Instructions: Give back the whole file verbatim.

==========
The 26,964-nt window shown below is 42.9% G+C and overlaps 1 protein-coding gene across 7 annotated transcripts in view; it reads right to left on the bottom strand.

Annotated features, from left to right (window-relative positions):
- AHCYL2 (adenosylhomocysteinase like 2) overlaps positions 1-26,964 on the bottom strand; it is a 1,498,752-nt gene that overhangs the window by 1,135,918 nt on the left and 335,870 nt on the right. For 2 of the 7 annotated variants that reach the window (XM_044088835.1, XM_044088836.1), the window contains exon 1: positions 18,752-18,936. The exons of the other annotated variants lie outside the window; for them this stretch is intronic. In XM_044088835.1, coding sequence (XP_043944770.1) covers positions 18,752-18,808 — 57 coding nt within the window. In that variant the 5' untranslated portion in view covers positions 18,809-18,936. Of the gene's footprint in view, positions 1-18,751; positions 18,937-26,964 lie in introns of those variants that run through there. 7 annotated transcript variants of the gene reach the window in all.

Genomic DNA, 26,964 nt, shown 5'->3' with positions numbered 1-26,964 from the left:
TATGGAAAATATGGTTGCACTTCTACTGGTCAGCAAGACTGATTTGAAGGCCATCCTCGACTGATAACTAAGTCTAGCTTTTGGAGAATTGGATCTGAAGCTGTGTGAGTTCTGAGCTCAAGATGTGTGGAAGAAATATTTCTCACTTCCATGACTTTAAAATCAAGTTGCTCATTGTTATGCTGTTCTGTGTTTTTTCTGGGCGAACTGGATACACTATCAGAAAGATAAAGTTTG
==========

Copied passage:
The 26,964-nt window shown below is 42.9% G+C and overlaps 1 protein-coding gene across 7 annotated transcripts in view; it reads right to left on the bottom strand.

Annotated features, from left to right (window-relative positions):
- AHCYL2 (adenosylhomocysteinase like 2) overlaps positions 1-26,964 on the bottom strand; it is a 1,498,752-nt gene that overhangs the window by 1,135,918 nt on the left and 335,870 nt on the right. For 2 of the 7 annotated variants that reach the window (XM_044088835.1, XM_044088836.1), the window contains exon 1: positions 18,752-18,936. The exons of the other annotated variants lie outside the window; for them this stretch is intronic. In XM_044088835.1, coding sequence (XP_043944770.1) covers positions 18,752-18,808 — 57 coding nt within the window. In that variant the 5' untranslated portion in view covers positions 18,809-18,936. Of the gene's footprint in view, positions 1-18,751; positions 18,937-26,964 lie in introns of those variants that run through there. 7 annotated transcript variants of the gene reach the window in all.

Genomic DNA, 26,964 nt, shown 5'->3' with positions numbered 1-26,964 from the left:
TATGGAAAATATGGTTGCACTTCTACTGGTCAGCAAGACTGATTTGAAGGCCATCCTCGACTGATAACTAAGTCTAGCTTTTGGAGAATTGGATCTGAAGCTGTGTGAGTTCTGAGCTCAAGATGTGTGGAAGAAATATTTCTCACTTCCATGACTTTAAAATCAAGTTGCTCATTGTTATGCTGTTCTGTGTTTTTTCTGGGCGAACTGGATACACTATCAGAAAGATAAAGTTTG